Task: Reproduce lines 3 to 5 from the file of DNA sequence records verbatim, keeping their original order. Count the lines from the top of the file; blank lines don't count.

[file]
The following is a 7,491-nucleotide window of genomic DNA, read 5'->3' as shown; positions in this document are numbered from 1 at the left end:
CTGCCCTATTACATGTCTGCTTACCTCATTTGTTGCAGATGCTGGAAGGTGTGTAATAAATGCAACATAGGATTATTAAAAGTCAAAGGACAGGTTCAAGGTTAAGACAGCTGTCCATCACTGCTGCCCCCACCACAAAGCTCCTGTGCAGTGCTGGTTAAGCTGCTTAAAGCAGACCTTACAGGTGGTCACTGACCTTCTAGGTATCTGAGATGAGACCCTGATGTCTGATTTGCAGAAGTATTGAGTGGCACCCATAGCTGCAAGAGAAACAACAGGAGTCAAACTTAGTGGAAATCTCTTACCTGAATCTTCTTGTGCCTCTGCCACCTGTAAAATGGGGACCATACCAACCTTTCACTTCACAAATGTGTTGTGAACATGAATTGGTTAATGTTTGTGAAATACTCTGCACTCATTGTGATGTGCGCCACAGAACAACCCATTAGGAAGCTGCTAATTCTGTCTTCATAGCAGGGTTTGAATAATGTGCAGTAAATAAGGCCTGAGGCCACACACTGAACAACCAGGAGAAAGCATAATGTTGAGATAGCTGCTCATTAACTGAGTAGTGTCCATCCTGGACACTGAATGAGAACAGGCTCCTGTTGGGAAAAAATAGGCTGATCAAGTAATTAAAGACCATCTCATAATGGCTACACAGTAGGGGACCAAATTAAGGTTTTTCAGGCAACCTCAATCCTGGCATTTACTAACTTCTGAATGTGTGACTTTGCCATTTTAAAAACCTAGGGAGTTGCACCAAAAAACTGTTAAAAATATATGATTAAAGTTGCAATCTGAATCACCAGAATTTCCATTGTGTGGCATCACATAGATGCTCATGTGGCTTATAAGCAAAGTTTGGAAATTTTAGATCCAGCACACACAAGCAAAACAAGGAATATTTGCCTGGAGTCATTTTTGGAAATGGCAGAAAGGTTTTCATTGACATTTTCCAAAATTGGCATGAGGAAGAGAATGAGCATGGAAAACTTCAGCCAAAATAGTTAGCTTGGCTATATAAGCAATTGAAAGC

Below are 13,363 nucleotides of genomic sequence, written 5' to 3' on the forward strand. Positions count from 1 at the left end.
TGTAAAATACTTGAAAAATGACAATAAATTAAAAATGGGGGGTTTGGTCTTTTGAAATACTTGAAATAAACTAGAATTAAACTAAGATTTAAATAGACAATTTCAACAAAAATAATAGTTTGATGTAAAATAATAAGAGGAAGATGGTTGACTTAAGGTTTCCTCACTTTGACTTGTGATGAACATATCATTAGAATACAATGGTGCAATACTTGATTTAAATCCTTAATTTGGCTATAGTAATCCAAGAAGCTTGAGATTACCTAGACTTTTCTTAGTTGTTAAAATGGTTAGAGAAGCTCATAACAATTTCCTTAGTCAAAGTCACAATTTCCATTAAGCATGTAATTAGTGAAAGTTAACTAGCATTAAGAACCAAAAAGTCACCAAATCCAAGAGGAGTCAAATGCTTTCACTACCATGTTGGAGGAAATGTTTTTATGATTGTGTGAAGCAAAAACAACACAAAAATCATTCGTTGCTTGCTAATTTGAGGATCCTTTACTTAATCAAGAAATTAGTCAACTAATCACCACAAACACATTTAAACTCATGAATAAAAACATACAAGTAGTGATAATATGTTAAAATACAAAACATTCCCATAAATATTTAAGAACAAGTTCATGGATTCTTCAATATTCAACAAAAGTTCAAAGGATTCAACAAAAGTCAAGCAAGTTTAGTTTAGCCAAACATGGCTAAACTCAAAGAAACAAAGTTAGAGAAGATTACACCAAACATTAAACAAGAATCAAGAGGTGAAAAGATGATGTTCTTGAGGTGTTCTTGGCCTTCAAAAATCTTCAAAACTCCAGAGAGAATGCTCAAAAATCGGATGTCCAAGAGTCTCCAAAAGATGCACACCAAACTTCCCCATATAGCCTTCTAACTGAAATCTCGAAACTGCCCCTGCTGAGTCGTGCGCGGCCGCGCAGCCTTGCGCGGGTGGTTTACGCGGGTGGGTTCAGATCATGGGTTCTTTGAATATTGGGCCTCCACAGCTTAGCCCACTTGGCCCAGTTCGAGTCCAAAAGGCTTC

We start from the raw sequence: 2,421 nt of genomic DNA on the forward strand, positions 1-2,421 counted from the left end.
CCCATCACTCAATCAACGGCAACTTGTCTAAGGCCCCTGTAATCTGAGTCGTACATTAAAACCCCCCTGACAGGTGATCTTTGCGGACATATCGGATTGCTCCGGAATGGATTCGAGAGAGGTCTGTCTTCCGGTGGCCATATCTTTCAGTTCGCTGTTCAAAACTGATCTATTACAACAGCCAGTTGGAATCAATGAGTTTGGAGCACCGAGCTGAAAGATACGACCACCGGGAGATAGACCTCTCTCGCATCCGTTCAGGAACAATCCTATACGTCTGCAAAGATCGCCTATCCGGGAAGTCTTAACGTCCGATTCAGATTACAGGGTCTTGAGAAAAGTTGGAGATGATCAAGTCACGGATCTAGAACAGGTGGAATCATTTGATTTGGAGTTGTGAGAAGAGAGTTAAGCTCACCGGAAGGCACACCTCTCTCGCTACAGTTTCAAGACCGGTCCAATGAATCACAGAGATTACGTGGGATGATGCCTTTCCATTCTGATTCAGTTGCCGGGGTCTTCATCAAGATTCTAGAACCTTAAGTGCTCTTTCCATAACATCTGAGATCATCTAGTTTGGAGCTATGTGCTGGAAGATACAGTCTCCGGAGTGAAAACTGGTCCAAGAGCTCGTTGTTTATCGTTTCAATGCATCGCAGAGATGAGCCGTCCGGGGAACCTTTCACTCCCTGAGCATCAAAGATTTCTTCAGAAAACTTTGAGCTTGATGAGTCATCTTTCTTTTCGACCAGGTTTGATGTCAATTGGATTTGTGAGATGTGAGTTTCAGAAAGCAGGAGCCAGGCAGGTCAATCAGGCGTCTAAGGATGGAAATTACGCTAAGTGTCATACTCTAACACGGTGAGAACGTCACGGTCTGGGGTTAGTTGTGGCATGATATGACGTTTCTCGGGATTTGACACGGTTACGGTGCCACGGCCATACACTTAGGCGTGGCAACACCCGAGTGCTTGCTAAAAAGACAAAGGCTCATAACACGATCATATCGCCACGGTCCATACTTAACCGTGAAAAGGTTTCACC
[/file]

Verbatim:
Below are 13,363 nucleotides of genomic sequence, written 5' to 3' on the forward strand. Positions count from 1 at the left end.
TGTAAAATACTTGAAAAATGACAATAAATTAAAAATGGGGGGTTTGGTCTTTTGAAATACTTGAAATAAACTAGAATTAAACTAAGATTTAAATAGACAATTTCAACAAAAATAATAGTTTGATGTAAAATAATAAGAGGAAGATGGTTGACTTAAGGTTTCCTCACTTTGACTTGTGATGAACATATCATTAGAATACAATGGTGCAATACTTGATTTAAATCCTTAATTTGGCTATAGTAATCCAAGAAGCTTGAGATTACCTAGACTTTTCTTAGTTGTTAAAATGGTTAGAGAAGCTCATAACAATTTCCTTAGTCAAAGTCACAATTTCCATTAAGCATGTAATTAGTGAAAGTTAACTAGCATTAAGAACCAAAAAGTCACCAAATCCAAGAGGAGTCAAATGCTTTCACTACCATGTTGGAGGAAATGTTTTTATGATTGTGTGAAGCAAAAACAACACAAAAATCATTCGTTGCTTGCTAATTTGAGGATCCTTTACTTAATCAAGAAATTAGTCAACTAATCACCACAAACACATTTAAACTCATGAATAAAAACATACAAGTAGTGATAATATGTTAAAATACAAAACATTCCCATAAATATTTAAGAACAAGTTCATGGATTCTTCAATATTCAACAAAAGTTCAAAGGATTCAACAAAAGTCAAGCAAGTTTAGTTTAGCCAAACATGGCTAAACTCAAAGAAACAAAGTTAGAGAAGATTACACCAAACATTAAACAAGAATCAAGAGGTGAAAAGATGATGTTCTTGAGGTGTTCTTGGCCTTCAAAAATCTTCAAAACTCCAGAGAGAATGCTCAAAAATCGGATGTCCAAGAGTCTCCAAAAGATGCACACCAAACTTCCCCATATAGCCTTCTAACTGAAATCTCGAAACTGCCCCTGCTGAGTCGTGCGCGGCCGCGCAGCCTTGCGCGGGTGGTTTACGCGGGTGGGTTCAGATCATGGGTTCTTTGAATATTGGGCCTCCACAGCTTAGCCCACTTGGCCCAGTTCGAGTCCAAAAGGCTTC

We start from the raw sequence: 2,421 nt of genomic DNA on the forward strand, positions 1-2,421 counted from the left end.